Duke, UNC scientists team up to create lab-grown mini-lungs that enhance COVID-19 research

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Monday, October 26, 2020
Duke, UNC scientists create lab-grown mini-lungs for COVID-19 research
The mini lungs, made from human stem cells, give researchers another tool in studying how COVID-19 causing damage in patients.

Scientists at Duke and UNC-Chapel Hill have partnered to create lab-grown mini-lungs to be used to understand how the human body reacts to COVID-19.

"These mini lungs that we have now kind of gives a window of opportunity to look at how the virus is actually causing the damage. But also, we can now test some drugs that can block the infection or the damage it causes," explained Dr. Purushothama Rao Tata, an assistant professor of biology at Duke Medical School who helped lead these efforts.

Doctors have been aware that COVID-19 attacks a person's lungs, as pneumonia and acute respiratory illness is the leading cause of death for COVID-19 patients. However, these lab-grown lungs can be used to provide further insight.

Utilizing human stem cells, Dr. Tata said scientists can also observe how the virus attacks a patients lungs based on their age.

"There's some preliminary data that we have that indicates young individual cells can sustain the viral infection, they can fight much better than the older individuals," said Tata, and he added that "young" individuals referred to people younger than 20 and "older" individuals are those 50 and older.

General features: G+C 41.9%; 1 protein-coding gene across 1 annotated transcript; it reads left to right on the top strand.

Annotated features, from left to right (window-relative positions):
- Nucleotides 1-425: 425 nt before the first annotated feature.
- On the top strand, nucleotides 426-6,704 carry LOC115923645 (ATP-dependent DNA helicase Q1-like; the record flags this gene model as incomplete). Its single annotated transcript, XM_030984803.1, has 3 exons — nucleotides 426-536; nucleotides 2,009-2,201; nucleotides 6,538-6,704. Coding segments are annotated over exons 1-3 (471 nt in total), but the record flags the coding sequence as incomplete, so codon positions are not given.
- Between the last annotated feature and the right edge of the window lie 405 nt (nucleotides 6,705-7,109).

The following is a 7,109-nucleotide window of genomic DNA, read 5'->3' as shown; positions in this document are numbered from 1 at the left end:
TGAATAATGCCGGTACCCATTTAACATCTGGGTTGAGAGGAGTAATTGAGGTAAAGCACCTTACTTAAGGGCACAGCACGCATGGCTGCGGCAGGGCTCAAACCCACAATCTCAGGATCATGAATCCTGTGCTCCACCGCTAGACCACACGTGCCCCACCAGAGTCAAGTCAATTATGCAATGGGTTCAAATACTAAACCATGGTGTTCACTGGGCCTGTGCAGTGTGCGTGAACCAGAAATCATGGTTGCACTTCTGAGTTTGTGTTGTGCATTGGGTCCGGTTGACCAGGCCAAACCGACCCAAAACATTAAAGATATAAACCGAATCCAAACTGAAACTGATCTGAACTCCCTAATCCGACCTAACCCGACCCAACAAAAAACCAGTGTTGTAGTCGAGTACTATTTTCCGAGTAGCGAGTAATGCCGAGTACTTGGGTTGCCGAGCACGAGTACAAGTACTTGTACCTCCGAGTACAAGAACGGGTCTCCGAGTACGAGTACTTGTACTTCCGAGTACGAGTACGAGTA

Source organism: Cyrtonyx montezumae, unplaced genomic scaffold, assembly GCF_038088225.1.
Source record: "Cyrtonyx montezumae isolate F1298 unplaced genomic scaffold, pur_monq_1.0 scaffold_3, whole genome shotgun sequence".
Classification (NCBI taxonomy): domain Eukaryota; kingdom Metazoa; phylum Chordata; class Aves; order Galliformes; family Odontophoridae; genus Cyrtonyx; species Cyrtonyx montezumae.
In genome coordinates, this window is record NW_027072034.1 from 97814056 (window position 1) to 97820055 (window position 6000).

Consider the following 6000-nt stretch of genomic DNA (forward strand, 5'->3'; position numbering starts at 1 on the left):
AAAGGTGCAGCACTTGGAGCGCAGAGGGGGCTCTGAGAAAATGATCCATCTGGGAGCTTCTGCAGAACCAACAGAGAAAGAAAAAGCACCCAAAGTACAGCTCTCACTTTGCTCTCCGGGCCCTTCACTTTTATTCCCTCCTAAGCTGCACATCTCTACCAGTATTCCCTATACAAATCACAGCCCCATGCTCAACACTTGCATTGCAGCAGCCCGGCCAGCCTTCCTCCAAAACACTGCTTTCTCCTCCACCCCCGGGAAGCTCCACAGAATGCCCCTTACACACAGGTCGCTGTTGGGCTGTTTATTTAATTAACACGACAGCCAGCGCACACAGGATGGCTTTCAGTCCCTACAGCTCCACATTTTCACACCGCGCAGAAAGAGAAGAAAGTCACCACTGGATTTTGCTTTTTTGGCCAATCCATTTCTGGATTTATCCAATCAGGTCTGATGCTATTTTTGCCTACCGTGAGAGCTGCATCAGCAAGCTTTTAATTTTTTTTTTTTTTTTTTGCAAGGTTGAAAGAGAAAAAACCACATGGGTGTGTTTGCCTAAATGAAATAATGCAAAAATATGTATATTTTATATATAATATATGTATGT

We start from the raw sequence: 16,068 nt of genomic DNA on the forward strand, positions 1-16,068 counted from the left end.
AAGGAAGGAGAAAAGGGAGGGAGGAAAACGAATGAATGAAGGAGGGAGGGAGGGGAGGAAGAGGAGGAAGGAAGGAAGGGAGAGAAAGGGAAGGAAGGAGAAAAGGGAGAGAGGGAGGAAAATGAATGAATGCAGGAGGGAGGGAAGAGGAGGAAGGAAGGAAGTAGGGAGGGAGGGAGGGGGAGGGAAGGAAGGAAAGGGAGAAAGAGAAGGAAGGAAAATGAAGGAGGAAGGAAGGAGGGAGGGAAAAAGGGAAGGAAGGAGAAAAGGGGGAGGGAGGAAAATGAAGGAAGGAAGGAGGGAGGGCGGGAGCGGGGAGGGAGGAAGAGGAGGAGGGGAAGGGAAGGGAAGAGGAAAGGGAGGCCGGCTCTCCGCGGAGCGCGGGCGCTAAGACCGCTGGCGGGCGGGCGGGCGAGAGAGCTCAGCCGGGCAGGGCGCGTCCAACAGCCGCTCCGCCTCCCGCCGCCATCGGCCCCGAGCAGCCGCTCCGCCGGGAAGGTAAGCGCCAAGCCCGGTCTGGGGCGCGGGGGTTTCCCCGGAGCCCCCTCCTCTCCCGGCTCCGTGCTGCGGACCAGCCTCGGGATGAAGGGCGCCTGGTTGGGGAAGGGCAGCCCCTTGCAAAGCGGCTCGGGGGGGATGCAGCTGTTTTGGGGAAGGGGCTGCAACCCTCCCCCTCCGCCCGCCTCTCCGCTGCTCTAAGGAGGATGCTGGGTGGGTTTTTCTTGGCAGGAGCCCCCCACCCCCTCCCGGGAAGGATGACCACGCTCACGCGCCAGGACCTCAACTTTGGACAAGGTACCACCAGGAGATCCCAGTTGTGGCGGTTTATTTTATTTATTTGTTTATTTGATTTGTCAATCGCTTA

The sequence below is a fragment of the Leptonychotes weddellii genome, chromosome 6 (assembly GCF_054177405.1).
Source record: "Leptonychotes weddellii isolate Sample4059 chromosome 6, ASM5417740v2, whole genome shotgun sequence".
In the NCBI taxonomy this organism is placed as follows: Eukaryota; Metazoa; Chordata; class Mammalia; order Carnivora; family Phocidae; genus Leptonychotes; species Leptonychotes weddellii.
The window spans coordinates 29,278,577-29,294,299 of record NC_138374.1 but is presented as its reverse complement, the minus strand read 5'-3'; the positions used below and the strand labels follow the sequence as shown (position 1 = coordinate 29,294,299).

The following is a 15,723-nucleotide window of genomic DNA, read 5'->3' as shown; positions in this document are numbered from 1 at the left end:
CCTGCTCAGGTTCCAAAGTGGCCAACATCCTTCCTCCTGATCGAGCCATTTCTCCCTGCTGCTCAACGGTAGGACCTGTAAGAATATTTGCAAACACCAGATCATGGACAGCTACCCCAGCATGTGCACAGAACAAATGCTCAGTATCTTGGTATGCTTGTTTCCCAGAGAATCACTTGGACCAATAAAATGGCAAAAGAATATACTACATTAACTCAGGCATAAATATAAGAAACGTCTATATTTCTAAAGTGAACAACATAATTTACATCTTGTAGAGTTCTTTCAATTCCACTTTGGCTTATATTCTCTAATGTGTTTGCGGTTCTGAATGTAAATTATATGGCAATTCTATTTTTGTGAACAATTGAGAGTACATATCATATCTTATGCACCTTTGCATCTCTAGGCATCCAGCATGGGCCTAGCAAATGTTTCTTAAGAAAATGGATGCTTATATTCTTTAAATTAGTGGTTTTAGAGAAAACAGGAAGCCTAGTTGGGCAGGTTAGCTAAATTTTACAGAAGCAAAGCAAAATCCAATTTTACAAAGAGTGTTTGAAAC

Researchers are able to use the virus isolated from the first COVID patient in the United States as part of their work.

Tata explained the importance of using lab-grown mini-lungs vs. animal testing.

"There are so many differences between the monkeys and the humans that they don't really capitulate," Tata explained. "So, you need a human system."

Scientists had been working on creating the mini-lungs before the pandemic.

"The model system we developed is scalable. What it means is we can now do high through-put chemical schemes (and) drug schemes, which weren't really possible before because there isn't a system that mimics the lung-like tissue," Tata said. "And as we speak, we're currently doing some such things so that we can block the vital entry into these cells. But also if someone comes in with an infection already, then we want to block the propagation. So it has therapeutic elements."

To learn more about researchers' goals, click here.